On a smooth road, it is surprisingly refined; the engine effortlessly uses its low-end pulling power to lope along with the tacho barely ticking over and the exhaust emitting a subtle V8 burble; the gearbox shifts through to the tallest gears without any interruptions; the steering is light; and the brakes feel more natural through the pedal than other carbon ceramic stoppers.
But, as soon as the road turns patchy, the stiff suspension can be a little unbearable and rattles the cabin.
On the flip side, when the road turns twisty and you unleash the Urus' full performance it all makes sense. For starters, it is phenomenally fast thanks to the engine's monstrous torque output. It is loud too when you switch to either Sport or Corsa settings, which opens-up the exhaust system to produce a bellowing soundtrack under acceleration that is amplified through the audio system. It's a gorgeous, guttural growl at low to middle revs, but then it sounds whooshy when the revs rise under full throttle acceleration.
It's nothing like the Huracan's V10 or the Aventador's V12, which spin upto 8000rpm with a rising crescendo. But then again, neither of those engines can produce the kind of thrust from the turbo charged V8 that makes the Urus feel just as thrilling to drive.
TMR VERDICT | OVERALL
Beyond its straight-line speed, the combined effect of the Urus' chassis trickery - the rear-biased all-wheel drive system, rear-wheel steering, electric anti-roll bars, tightened air suspension and huge 23-inch Pirelli P Zero tyres - certainly makes it the most dynamic SUV out there. The steering is fast and fulsome, pointing it towards apexes without delay, and it sits flat through the bends, hangs on with amazing mid-corner grip and has plenty of stopping power. It's like a monster truck met a rally car; intimidating and playful at the same time.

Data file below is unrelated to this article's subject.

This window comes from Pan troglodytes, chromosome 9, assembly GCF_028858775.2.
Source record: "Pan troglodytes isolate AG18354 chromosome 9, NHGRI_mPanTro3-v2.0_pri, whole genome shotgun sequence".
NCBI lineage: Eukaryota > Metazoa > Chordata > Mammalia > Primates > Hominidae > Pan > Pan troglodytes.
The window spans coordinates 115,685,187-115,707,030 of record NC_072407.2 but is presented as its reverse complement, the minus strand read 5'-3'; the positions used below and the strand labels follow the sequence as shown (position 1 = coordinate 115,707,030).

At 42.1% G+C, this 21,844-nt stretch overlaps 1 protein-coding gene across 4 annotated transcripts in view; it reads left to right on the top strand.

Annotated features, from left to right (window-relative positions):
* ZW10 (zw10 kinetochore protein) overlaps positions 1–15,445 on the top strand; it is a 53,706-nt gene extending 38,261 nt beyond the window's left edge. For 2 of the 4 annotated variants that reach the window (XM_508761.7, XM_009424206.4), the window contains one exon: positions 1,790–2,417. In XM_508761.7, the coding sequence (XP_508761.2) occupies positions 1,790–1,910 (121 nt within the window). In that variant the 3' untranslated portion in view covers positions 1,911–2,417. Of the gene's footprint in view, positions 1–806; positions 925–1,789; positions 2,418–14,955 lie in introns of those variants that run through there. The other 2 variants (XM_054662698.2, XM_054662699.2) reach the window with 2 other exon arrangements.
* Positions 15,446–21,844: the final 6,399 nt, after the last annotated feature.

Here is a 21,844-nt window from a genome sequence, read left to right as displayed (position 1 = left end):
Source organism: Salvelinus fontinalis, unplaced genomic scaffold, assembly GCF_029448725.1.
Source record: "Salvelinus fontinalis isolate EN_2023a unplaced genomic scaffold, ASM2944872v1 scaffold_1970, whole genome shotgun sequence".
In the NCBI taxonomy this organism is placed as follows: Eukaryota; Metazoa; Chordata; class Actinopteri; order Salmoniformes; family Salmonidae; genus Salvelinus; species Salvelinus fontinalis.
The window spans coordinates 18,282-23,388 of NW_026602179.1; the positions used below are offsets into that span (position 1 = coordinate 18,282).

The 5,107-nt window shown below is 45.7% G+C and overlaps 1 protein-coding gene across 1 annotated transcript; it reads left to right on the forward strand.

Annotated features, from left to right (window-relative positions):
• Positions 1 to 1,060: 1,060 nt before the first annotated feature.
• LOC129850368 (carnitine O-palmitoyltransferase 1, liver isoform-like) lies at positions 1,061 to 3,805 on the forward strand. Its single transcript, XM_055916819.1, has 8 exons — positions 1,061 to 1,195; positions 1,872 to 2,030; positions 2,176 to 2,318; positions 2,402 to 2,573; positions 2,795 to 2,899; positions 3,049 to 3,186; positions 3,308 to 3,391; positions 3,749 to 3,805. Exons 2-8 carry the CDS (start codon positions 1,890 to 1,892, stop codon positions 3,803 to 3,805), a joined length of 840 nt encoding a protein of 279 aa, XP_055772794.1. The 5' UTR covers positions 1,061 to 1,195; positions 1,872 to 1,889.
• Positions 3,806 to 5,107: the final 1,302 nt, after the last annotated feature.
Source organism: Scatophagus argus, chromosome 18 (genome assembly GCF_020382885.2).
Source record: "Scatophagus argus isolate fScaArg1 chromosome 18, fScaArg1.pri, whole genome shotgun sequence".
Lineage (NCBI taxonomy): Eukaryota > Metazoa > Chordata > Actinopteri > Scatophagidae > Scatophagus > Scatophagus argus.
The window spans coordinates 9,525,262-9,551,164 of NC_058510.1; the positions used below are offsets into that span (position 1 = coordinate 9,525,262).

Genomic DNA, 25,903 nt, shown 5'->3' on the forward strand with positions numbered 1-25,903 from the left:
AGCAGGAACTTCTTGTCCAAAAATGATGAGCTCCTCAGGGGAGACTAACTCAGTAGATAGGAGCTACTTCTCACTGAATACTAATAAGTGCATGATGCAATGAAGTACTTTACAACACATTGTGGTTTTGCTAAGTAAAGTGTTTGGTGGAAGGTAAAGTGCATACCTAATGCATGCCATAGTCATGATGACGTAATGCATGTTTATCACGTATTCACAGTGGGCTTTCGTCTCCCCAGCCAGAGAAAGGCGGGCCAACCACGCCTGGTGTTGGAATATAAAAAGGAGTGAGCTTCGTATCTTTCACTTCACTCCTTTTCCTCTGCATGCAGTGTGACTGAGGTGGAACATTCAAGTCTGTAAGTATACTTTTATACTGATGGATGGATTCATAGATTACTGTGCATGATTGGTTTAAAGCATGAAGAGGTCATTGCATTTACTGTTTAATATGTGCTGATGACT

Ultimately though, it doesn't completely alter the laws of physics as it can't entirely escape being an SUV but it certainly lives up to the pedigree of the Raging Bull badge with a character like no other high-performance soft roader rival.
That it can also be a decent bush basher and head off the beaten track with a fair degree of competence showcases the Urus' broad depth of talents.
In the end, the Urus is a real Lamborghini and a genuinely practical and comfortable SUV in equal measures, which simply makes it, both literally and metaphorically, the Lamborghini of SUVs.
- Interested in buying Lamborghini Urus? Visit our Lamborghini showroom for more information.